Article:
Spec Check: Undercounter Refrigeration Units

For operators seeking to save space while creating convenient cold storage options, undercounter refrigeration represents a viable alternative for preparation and cooking lines. Also known as a lowboy, this equipment’s smaller size makes it suitable for kitchens with smaller footprints or for operators looking to keep valuable worktop space clear.

Sizes vary significantly based on the application. Undercounter units can be 24 to 108 inches long, with depths ranging from 24 to 34 inches. The smallest footprint of an undercounter refrigeration unit is usually 24 inches by 24 inches, although these units may have ventilation requirements that prohibit boxing them in on the sides. These units tend to be 30 inches tall to fit under counters.

“The height of undercounter refrigeration systems used in the front of house needs to be [no more than] 34 inches to comply with the Americans with Disabilities Act requirements,” says Harry Schildkraut, FCSI, principal of S2O Consultants, Inc., based in Hawthorn Woods, Ill.

Undercounter refrigerators typically feature stainless steel construction on the exterior with a choice of aluminum, painted white aluminum, stainless steel and ABS plastic for the interior. Operators can also specify unfinished tops or have them finished with stainless steel or a laminate. Doors may be unlaminated, laminated or glass. These units typically feature foamed-in-place polyurethane insulation.

When purchasing an undercounter refrigeration unit, operators can choose from a variety of features, including automatic condensate vaporizers, automatic defrost, casters, door swing and handle options, self-closing doors and vinyl-coated shelving. Other options include pull out drawers, a backsplash, low-profile casters and a one- or two-tier over shelf assemblies.

Specifying Considerations

  • Operators that require refrigerated storage in prep and cooking areas often specify undercounter units. Other applications include placing these units in waitstaff areas or near expediting windows.
  • Undercounter refrigeration can help provide backup storage to supplement refrigerated prep tables. It’s also compact enough to fit in the surrounding area.
  • Whether specifying a one- or two-door unit, operators need to make sure the model is the appropriate size for the space allocated. Also take into consideration clearance for opening doors and drawers.
  • Placement in relation to other equipment and walls represents another key consideration. Some front-breathing, self-contained units allow operators to build the cabinets in on three sides. Other models require clearance on the three sides or in the back to create proper ventilation space. A lack of proper ventilation space could force the compressor to burn out.
  • Determine the types of products the operator will store in the refrigeration unit. This ensures the specification of the proper type and size of unit.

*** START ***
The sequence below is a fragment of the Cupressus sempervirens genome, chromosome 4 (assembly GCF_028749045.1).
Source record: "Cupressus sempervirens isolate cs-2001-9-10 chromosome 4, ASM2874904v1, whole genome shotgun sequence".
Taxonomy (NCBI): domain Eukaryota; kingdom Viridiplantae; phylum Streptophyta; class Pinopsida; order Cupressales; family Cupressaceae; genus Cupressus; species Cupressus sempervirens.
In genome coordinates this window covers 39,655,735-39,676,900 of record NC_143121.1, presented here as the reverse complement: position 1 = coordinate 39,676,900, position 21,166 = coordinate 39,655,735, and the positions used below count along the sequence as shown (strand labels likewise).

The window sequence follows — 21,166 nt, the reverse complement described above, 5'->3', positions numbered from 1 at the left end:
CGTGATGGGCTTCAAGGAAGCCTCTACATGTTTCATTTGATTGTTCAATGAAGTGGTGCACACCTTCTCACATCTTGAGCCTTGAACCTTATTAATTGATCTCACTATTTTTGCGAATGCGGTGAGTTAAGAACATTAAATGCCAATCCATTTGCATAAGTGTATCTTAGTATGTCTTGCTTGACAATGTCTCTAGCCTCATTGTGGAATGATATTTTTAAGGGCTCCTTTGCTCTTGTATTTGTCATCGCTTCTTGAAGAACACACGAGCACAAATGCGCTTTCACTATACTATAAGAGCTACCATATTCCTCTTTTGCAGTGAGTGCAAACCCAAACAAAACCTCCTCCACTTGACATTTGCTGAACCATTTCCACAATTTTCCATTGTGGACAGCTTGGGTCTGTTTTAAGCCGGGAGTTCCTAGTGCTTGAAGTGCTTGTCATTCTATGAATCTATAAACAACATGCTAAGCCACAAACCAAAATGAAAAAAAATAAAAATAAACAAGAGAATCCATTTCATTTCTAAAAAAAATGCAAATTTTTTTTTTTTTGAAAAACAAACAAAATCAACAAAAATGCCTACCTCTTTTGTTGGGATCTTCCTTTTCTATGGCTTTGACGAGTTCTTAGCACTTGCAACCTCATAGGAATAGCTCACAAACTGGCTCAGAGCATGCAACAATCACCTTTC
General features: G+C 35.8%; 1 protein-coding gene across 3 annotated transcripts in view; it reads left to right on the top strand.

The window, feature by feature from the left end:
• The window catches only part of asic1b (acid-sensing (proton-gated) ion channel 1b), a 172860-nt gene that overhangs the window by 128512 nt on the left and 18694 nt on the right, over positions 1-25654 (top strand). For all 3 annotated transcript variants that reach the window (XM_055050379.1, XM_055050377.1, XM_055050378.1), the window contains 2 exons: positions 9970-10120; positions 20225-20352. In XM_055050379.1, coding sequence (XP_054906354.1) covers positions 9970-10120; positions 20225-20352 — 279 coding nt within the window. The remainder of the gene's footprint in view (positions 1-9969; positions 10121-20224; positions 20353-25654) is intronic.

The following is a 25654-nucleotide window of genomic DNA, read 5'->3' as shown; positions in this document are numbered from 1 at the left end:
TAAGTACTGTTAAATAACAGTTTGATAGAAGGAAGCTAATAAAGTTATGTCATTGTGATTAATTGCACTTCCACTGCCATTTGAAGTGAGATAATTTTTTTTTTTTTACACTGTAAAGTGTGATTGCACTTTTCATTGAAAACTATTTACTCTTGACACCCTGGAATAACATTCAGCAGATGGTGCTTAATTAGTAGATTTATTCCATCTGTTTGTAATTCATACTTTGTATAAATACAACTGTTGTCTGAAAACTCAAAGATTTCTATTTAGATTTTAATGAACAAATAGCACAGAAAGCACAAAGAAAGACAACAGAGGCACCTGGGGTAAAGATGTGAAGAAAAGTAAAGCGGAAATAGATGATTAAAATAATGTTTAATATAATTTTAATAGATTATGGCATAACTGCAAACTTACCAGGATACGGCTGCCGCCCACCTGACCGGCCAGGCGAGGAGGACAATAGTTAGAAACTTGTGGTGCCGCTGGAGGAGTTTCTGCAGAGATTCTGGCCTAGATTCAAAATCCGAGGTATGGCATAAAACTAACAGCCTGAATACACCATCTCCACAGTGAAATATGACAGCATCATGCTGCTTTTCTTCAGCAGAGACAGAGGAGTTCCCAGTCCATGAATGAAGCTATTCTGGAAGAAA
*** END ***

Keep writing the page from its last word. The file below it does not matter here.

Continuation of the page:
• “Operators also should consider the maximization of available space,” Schildkraut says. “For example, [it’s possible to utilize] the void space above the compressor for a refrigerated drawer.”
  • Undercounter units offer either self-contained or remote refrigeration systems. To determine which type best suits the operation, confirm placement of the equipment prior to specification.
  • The use of refrigerated drawers, as opposed to doors, is becoming more popular with undercounter refrigeration units. This configuration provides culinary staff, including chefs, quick access to ingredients.
  • Understand how the unit addresses condensation. Most units include pans underneath to collect drips. Other models offer an optional electric condensate feature. Some units utilize hot gas, which transfers heat from the compressor to eliminate condensation issues.
  • Check the type of casters available. Because casters come in different sizes, it’s necessary to confirm height clearance to ensure the unit will fit under the allotted countertop. Order smaller caster sizes if height is an issue.

Considering Features and Options

  • Operators can specify a variety of door finishes, including laminated, unlaminated and glass. Glass doors provide added visibility to assess the items that are out of stock.
  • Weight-bearing tops are standard on some units and not on others. If an additional worktop will be necessary, this is a viable option.
  • Also, for easier cleaning and more flexible use, consider refrigeration units with casters.
  • Exterior thermometers help monitor temperatures within the unit and ensure food is being held safely.
  • Systems that provide precise temperature holding capabilities are available.
  • Shelving options are available for different pan sizes, depending on what’s being stored in the unit.
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